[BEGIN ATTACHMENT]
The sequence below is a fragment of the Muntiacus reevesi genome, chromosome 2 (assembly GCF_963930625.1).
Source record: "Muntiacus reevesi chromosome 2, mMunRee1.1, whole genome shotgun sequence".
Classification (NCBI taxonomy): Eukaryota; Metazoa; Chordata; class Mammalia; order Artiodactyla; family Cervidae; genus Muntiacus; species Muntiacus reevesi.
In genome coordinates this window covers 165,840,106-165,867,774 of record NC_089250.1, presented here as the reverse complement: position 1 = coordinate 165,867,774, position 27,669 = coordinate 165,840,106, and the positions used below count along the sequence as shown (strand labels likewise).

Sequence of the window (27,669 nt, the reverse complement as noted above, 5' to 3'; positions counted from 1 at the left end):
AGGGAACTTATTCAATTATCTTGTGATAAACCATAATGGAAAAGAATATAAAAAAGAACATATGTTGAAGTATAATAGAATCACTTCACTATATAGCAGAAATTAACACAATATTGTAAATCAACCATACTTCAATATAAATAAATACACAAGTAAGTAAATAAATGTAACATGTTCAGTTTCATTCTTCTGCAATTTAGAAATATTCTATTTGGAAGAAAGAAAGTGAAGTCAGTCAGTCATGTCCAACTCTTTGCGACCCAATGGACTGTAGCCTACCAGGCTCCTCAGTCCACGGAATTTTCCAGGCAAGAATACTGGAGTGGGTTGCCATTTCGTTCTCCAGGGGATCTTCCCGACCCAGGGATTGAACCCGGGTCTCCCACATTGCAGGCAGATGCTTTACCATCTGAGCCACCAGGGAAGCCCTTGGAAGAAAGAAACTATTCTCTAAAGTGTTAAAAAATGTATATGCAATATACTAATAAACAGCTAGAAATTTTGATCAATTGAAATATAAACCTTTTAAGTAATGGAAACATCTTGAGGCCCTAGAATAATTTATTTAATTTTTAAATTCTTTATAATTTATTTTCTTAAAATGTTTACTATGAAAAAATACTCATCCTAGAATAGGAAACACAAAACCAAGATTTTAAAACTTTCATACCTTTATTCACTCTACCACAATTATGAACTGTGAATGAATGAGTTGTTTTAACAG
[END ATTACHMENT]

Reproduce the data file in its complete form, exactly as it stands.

The sequence below is a fragment of the Muntiacus reevesi genome, chromosome 2 (assembly GCF_963930625.1).
Source record: "Muntiacus reevesi chromosome 2, mMunRee1.1, whole genome shotgun sequence".
Classification (NCBI taxonomy): Eukaryota; Metazoa; Chordata; class Mammalia; order Artiodactyla; family Cervidae; genus Muntiacus; species Muntiacus reevesi.
In genome coordinates this window covers 165,840,106-165,867,774 of record NC_089250.1, presented here as the reverse complement: position 1 = coordinate 165,867,774, position 27,669 = coordinate 165,840,106, and the positions used below count along the sequence as shown (strand labels likewise).

Sequence of the window (27,669 nt, the reverse complement as noted above, 5' to 3'; positions counted from 1 at the left end):
AGGGAACTTATTCAATTATCTTGTGATAAACCATAATGGAAAAGAATATAAAAAAGAACATATGTTGAAGTATAATAGAATCACTTCACTATATAGCAGAAATTAACACAATATTGTAAATCAACCATACTTCAATATAAATAAATACACAAGTAAGTAAATAAATGTAACATGTTCAGTTTCATTCTTCTGCAATTTAGAAATATTCTATTTGGAAGAAAGAAAGTGAAGTCAGTCAGTCATGTCCAACTCTTTGCGACCCAATGGACTGTAGCCTACCAGGCTCCTCAGTCCACGGAATTTTCCAGGCAAGAATACTGGAGTGGGTTGCCATTTCGTTCTCCAGGGGATCTTCCCGACCCAGGGATTGAACCCGGGTCTCCCACATTGCAGGCAGATGCTTTACCATCTGAGCCACCAGGGAAGCCCTTGGAAGAAAGAAACTATTCTCTAAAGTGTTAAAAAATGTATATGCAATATACTAATAAACAGCTAGAAATTTTGATCAATTGAAATATAAACCTTTTAAGTAATGGAAACATCTTGAGGCCCTAGAATAATTTATTTAATTTTTAAATTCTTTATAATTTATTTTCTTAAAATGTTTACTATGAAAAAATACTCATCCTAGAATAGGAAACACAAAACCAAGATTTTAAAACTTTCATACCTTTATTCACTCTACCACAATTATGAACTGTGAATGAATGAGTTGTTTTAACAG